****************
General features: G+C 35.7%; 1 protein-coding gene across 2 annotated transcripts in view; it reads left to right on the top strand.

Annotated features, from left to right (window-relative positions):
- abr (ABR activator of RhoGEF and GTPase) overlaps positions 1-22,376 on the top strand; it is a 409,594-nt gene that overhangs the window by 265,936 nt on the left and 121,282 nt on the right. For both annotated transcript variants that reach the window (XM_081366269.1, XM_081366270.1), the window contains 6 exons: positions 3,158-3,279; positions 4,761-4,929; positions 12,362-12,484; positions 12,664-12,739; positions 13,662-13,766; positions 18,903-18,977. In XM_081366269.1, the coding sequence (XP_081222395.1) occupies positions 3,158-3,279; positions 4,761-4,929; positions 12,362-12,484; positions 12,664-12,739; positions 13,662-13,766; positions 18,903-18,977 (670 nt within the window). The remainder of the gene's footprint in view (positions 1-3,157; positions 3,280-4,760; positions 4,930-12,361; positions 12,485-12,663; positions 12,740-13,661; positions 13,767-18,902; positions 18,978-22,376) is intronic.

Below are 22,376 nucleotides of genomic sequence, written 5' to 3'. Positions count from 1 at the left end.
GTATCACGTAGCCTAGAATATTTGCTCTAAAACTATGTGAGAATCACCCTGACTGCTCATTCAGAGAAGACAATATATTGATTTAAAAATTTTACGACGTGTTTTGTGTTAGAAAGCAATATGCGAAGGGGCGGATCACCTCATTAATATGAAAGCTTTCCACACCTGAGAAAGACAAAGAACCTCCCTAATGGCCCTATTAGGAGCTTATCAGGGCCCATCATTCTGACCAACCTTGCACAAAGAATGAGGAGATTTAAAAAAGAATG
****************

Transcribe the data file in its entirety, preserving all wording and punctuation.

General features: G+C 35.7%; 1 protein-coding gene across 2 annotated transcripts in view; it reads left to right on the top strand.

Annotated features, from left to right (window-relative positions):
- abr (ABR activator of RhoGEF and GTPase) overlaps positions 1-22,376 on the top strand; it is a 409,594-nt gene that overhangs the window by 265,936 nt on the left and 121,282 nt on the right. For both annotated transcript variants that reach the window (XM_081366269.1, XM_081366270.1), the window contains 6 exons: positions 3,158-3,279; positions 4,761-4,929; positions 12,362-12,484; positions 12,664-12,739; positions 13,662-13,766; positions 18,903-18,977. In XM_081366269.1, the coding sequence (XP_081222395.1) occupies positions 3,158-3,279; positions 4,761-4,929; positions 12,362-12,484; positions 12,664-12,739; positions 13,662-13,766; positions 18,903-18,977 (670 nt within the window). The remainder of the gene's footprint in view (positions 1-3,157; positions 3,280-4,760; positions 4,930-12,361; positions 12,485-12,663; positions 12,740-13,661; positions 13,767-18,902; positions 18,978-22,376) is intronic.

Below are 22,376 nucleotides of genomic sequence, written 5' to 3'. Positions count from 1 at the left end.
GTATCACGTAGCCTAGAATATTTGCTCTAAAACTATGTGAGAATCACCCTGACTGCTCATTCAGAGAAGACAATATATTGATTTAAAAATTTTACGACGTGTTTTGTGTTAGAAAGCAATATGCGAAGGGGCGGATCACCTCATTAATATGAAAGCTTTCCACACCTGAGAAAGACAAAGAACCTCCCTAATGGCCCTATTAGGAGCTTATCAGGGCCCATCATTCTGACCAACCTTGCACAAAGAATGAGGAGATTTAAAAAAGAATG